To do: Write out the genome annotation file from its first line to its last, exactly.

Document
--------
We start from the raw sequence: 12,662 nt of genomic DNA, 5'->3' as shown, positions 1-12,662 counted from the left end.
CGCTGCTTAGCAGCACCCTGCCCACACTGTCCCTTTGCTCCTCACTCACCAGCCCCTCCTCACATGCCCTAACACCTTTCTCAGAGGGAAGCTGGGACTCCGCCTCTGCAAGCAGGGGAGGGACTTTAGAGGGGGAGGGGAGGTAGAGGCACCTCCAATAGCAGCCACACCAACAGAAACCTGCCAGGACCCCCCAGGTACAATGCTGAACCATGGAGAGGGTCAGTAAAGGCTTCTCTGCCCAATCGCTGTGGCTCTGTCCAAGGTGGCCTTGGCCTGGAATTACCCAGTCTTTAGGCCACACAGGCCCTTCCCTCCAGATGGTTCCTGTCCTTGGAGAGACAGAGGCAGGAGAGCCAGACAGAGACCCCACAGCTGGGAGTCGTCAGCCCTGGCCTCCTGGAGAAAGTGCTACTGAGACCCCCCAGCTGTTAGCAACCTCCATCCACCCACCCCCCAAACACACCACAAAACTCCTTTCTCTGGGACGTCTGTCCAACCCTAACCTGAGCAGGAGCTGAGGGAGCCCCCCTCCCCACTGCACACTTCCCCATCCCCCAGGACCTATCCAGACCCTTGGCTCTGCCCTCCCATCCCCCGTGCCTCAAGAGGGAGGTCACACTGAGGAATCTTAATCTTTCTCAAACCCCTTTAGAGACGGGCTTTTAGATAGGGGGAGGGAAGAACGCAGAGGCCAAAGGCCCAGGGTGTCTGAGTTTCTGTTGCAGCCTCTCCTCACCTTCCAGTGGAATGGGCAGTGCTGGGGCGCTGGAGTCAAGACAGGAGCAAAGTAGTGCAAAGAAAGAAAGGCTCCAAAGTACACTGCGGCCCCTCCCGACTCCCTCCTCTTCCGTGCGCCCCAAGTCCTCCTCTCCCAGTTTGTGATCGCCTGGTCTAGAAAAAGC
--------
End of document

We start from the raw sequence: 12,662 nt of genomic DNA, 5'->3' as shown, positions 1-12,662 counted from the left end.
CGCTGCTTAGCAGCACCCTGCCCACACTGTCCCTTTGCTCCTCACTCACCAGCCCCTCCTCACATGCCCTAACACCTTTCTCAGAGGGAAGCTGGGACTCCGCCTCTGCAAGCAGGGGAGGGACTTTAGAGGGGGAGGGGAGGTAGAGGCACCTCCAATAGCAGCCACACCAACAGAAACCTGCCAGGACCCCCCAGGTACAATGCTGAACCATGGAGAGGGTCAGTAAAGGCTTCTCTGCCCAATCGCTGTGGCTCTGTCCAAGGTGGCCTTGGCCTGGAATTACCCAGTCTTTAGGCCACACAGGCCCTTCCCTCCAGATGGTTCCTGTCCTTGGAGAGACAGAGGCAGGAGAGCCAGACAGAGACCCCACAGCTGGGAGTCGTCAGCCCTGGCCTCCTGGAGAAAGTGCTACTGAGACCCCCCAGCTGTTAGCAACCTCCATCCACCCACCCCCCAAACACACCACAAAACTCCTTTCTCTGGGACGTCTGTCCAACCCTAACCTGAGCAGGAGCTGAGGGAGCCCCCCTCCCCACTGCACACTTCCCCATCCCCCAGGACCTATCCAGACCCTTGGCTCTGCCCTCCCATCCCCCGTGCCTCAAGAGGGAGGTCACACTGAGGAATCTTAATCTTTCTCAAACCCCTTTAGAGACGGGCTTTTAGATAGGGGGAGGGAAGAACGCAGAGGCCAAAGGCCCAGGGTGTCTGAGTTTCTGTTGCAGCCTCTCCTCACCTTCCAGTGGAATGGGCAGTGCTGGGGCGCTGGAGTCAAGACAGGAGCAAAGTAGTGCAAAGAAAGAAAGGCTCCAAAGTACACTGCGGCCCCTCCCGACTCCCTCCTCTTCCGTGCGCCCCAAGTCCTCCTCTCCCAGTTTGTGATCGCCTGGTCTAGAAAAAGC